Hi, can anyone please help me with this question?

A 2g sample of biomass was fully combusted in a calorimeter. The volume of water in the calorimeter was 100 cm*3. The increase in temperature recorded was 15.7 °C

4.18 J of energy are needed to increase the temperature of 1cm*3 of water by 1°C

Use this information to calculate the heat energy released in KJ per g of biomass. Show your working. (3 marks)

A 2g sample of biomass was fully combusted in a calorimeter. The volume of water in the calorimeter was 100 cm*3. The increase in temperature recorded was 15.7 °C

4.18 J of energy are needed to increase the temperature of 1cm*3 of water by 1°C

Use this information to calculate the heat energy released in KJ per g of biomass. Show your working. (3 marks)

Original post by Laychips

Hi, can anyone please help me with this question?

A 2g sample of biomass was fully combusted in a calorimeter. The volume of water in the calorimeter was 100 cm*3. The increase in temperature recorded was 15.7 °C

4.18 J of energy are needed to increase the temperature of 1cm*3 of water by 1°C

Use this information to calculate the heat energy released in KJ per g of biomass. Show your working. (3 marks)

A 2g sample of biomass was fully combusted in a calorimeter. The volume of water in the calorimeter was 100 cm*3. The increase in temperature recorded was 15.7 °C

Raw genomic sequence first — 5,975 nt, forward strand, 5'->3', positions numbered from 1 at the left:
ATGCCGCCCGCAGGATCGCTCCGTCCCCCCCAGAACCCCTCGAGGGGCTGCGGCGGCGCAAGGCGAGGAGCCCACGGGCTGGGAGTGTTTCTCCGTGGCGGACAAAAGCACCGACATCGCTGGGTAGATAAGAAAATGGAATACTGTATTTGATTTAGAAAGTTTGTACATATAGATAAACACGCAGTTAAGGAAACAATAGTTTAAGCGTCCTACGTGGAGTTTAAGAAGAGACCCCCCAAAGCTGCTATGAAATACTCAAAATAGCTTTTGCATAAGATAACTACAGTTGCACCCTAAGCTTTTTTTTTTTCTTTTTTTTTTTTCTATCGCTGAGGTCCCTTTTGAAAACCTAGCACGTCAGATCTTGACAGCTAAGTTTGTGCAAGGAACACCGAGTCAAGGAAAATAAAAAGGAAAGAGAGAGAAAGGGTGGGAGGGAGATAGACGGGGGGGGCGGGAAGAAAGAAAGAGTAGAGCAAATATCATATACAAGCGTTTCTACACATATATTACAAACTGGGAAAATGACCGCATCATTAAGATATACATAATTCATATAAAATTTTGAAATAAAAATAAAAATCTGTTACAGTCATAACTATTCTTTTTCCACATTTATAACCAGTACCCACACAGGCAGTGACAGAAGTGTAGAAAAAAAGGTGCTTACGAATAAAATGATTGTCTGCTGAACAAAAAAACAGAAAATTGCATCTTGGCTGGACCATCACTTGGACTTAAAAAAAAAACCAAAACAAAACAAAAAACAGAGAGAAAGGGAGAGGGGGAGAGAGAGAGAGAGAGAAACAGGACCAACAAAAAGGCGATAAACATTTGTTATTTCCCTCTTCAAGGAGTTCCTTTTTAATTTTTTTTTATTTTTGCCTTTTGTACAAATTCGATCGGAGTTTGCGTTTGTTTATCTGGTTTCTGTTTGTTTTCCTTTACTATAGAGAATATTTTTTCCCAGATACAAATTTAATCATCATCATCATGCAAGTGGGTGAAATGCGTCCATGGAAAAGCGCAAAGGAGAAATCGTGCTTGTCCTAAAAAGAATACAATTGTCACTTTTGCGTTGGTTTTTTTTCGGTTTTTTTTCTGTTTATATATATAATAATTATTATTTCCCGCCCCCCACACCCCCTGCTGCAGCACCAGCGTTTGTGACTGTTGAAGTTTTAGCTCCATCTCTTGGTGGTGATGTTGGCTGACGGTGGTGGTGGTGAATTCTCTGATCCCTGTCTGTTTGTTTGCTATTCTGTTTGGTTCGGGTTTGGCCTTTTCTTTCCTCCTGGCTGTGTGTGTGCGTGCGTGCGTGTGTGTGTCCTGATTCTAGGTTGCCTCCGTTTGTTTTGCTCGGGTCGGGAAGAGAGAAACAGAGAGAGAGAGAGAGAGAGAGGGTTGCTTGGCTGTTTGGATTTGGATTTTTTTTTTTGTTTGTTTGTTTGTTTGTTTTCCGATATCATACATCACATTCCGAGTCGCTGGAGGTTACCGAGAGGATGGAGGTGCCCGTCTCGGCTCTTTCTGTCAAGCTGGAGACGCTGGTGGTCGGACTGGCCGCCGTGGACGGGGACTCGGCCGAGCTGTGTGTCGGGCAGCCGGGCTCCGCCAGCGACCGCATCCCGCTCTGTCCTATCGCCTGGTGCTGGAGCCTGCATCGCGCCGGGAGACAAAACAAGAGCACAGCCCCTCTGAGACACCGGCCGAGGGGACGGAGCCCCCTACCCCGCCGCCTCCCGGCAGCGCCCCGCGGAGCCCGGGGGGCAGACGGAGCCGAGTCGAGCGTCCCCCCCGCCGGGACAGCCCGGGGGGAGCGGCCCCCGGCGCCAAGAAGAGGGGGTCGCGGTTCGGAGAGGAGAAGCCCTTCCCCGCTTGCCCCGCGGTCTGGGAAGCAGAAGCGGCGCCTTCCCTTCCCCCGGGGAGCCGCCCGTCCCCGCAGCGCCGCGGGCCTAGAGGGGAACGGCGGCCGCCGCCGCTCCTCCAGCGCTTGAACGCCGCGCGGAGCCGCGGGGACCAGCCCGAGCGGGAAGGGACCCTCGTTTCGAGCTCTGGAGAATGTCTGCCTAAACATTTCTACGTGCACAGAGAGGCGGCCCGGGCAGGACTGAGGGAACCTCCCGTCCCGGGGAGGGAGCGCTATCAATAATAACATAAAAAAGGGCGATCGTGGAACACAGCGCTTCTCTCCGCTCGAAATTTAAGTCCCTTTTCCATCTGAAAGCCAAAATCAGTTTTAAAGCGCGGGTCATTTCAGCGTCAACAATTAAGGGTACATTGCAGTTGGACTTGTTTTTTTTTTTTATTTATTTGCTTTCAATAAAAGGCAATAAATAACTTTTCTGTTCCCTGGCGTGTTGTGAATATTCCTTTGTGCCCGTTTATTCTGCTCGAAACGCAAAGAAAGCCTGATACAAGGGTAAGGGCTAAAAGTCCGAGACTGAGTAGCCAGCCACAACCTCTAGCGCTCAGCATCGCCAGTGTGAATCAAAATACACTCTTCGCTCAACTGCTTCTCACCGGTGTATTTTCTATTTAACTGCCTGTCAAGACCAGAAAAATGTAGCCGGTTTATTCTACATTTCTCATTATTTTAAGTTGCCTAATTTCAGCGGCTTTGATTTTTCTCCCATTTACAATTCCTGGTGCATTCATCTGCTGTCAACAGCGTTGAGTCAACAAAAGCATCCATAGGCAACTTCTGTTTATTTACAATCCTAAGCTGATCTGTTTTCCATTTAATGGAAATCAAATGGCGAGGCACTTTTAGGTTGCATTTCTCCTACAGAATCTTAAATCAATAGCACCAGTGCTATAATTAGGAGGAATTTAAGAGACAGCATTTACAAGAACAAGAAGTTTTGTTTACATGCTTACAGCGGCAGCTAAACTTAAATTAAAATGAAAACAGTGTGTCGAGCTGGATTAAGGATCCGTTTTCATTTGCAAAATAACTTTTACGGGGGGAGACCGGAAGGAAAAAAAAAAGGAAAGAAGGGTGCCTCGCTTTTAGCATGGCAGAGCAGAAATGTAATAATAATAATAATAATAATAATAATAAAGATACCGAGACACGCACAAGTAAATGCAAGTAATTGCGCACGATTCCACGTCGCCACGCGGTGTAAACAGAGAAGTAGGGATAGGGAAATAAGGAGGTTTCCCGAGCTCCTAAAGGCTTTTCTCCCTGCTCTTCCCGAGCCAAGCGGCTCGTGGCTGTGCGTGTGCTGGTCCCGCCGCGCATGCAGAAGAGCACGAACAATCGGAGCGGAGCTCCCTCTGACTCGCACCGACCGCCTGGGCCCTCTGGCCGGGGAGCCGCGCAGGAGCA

4.18 J of energy are needed to increase the temperature of 1cm*3 of water by 1°C

Use this information to calculate the heat energy released in KJ per g of biomass. Show your working. (3 marks)

What are you thinking so far?

We can use the formula Q = m * c * ΔT to calculate the heat energy released in kJ per gram of biomass, where Q is the heat energy, m is the mass of biomass, c is the specific heat capacity of water (which is 4.18 J/g°C), and ΔT is the change in temperature.

First, let's calculate the total heat energy released by the combustion of 2g of biomass:

Q = m * c * ΔT

Q = 2g * 4.18 J/g°C * 15.7°C

Q = 131.99 J

Now, let's convert the answer to kJ per gram of biomass:

Q per gram of biomass = Q / m

Q per gram of biomass = 131.99 J / 2g

Q per gram of biomass = 65.995 J/g

Finally, we can convert the answer to kJ/g by dividing by 1000:

Q per gram of biomass in kJ/g = 65.995 J/g / 1000

Q per gram of biomass in kJ/g = 0.066 kJ/g

Therefore, the heat energy released in kJ per gram of biomass is 0.066 kJ/g.

First, let's calculate the total heat energy released by the combustion of 2g of biomass:

Q = m * c * ΔT

Q = 2g * 4.18 J/g°C * 15.7°C

Q = 131.99 J

Now, let's convert the answer to kJ per gram of biomass:

Q per gram of biomass = Q / m

Q per gram of biomass = 131.99 J / 2g

Q per gram of biomass = 65.995 J/g

Finally, we can convert the answer to kJ/g by dividing by 1000:

Q per gram of biomass in kJ/g = 65.995 J/g / 1000

Q per gram of biomass in kJ/g = 0.066 kJ/g

Therefore, the heat energy released in kJ per gram of biomass is 0.066 kJ/g.

Original post by Laychips

Hi, can anyone please help me with this question?

A 2g sample of biomass was fully combusted in a calorimeter. The volume of water in the calorimeter was 100 cm*3. The increase in temperature recorded was 15.7 °C

4.18 J of energy are needed to increase the temperature of 1cm*3 of water by 1°C

Use this information to calculate the heat energy released in KJ per g of biomass. Show your working. (3 marks)